Recruitment advertising in a sea of change
Job advertising has come a long way since the ‘help wanted’ sign. With globalisation, the Internet and media fragmentation exposing job seekers to more employment opportunities than ever before – but simultaneously making them harder to find – Human Resources managers are finding it increasingly difficult to get the top talent’s attention. The challenge is where to place your bets and how long you can keep going before the chips run out. What worked in the past will not suffice in the future. The way people consume media has changed. Media traditionally used to engage certain types of talent is becoming less effective. Human Resources (HR) managers need to find new ways of reaching candidates.
This is echoed by statistics covered in Maverick magazine recently. In 1978, 80% of US adults could be reached by three sixty-second advertisements, Simon Waterfall, creative director of UK digital agency Poke, said during a recent trip to South Africa. In 2002, to achieve the same impact, an advertiser would have to book 117 prime-time commercials.
Many companies search for candidates in the wrong environments. This equates to looking for a baracuda in your swimming pool. Some fish also move around a lot, making them even more elusive. Unless you know where to throw in the line, you can spend as much money on advertising as you like with little success.
My advice to HR managers is to look at the experience of traditional advertising agencies, which have been open to the shifts in audience attention. An IBM study, “The end of advertising as we know it”, predicts a third of broadcast advertising spend will shift online by 2012. This does not mean the need for bigger budgets, but rather a more discerning approach to media allocation. Active and passive job seekers also live in different waters. For active job seekers, who are plentiful in middle-tier management (the sardines), newspaper advertising makes sense. The challenge is recruiting senior and specialist skills (the blue marlin). Passive candidates do not read job supplements as they are mostly happily employed. They may also register their CVs with only one or two employers directly. To get these candidates’ attention takes a special approach. So, how can you successfully engage them? HR managers need to think about how they put strategies, media plans and campaigns together to attract the special skills candidates.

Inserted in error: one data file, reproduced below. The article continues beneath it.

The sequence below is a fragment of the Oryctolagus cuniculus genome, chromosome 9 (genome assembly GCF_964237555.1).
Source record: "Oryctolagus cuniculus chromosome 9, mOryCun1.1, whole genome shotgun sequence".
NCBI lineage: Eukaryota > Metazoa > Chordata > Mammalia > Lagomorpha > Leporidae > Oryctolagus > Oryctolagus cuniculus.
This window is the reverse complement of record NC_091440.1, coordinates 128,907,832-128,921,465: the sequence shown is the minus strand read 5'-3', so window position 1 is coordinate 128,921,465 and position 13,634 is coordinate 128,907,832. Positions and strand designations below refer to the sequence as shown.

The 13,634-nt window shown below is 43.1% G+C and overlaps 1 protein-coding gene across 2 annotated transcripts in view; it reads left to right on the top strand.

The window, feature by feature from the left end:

Relevant media, targeting the right audience, often enough, is the basis of a successful recruitment advertising campaign. A lot of HRs don’t understand this space yet and don’t like to take risks. As their suppliers are often similarly unfamiliar with such strategies, many opportunities pass by unnoticed. I suggest developing a generic plan for middle-tier candidates, which can be fine-tuned according to a specific audience. Tactics could include anything from traditional print advertising and online job boards to social networking, sponsorships, blogs, search engine marketing, and pay-per-click campaigns. Insight into the audience’s psychographic profile will reveal additional opportunities. Using media cleverly, HR managers can engage candidates through communities they belong to, which may have nothing to do with recruitment, but instead are based on personal interest.
A great example of an offline campaign is Google’s recruitment drive for software developers. This consisted of a billboard next to a prominent road in Silicon Valley, featuring a mathematical equation. Candidates able to solve it were directed to a specific website where they were asked to crack another equation. Using the answer as a password they were able to gain access to Google’s campaign-specific career website. Aimed at top-level coders, this campaign successfully tapped into their love of problem solving, eliminating job seekers lacking the right skills from the application process and providing Google with a targeted list of top talent. Companies are also increasingly leveraging online platforms.
The Vancouver police department has successfully used the virtual reality world, Second Life, to recruit candidates. Online opportunities consist of much more than job boards, although these are a valuable part of the recruitment media mix. For example, applicant-tracking can support media placement by pushing positions to job boards and other online platforms to drive candidates back to a company’s own website. A new breed of HR manager is required that can drive change.
Successful recruitment advertising at the lowest cost per head requires understanding of media planning, as well as a comfort level with the Internet. HR needs to empower themselves with this knowledge. Supper depends on it. Mark Gray is the head of Graylink.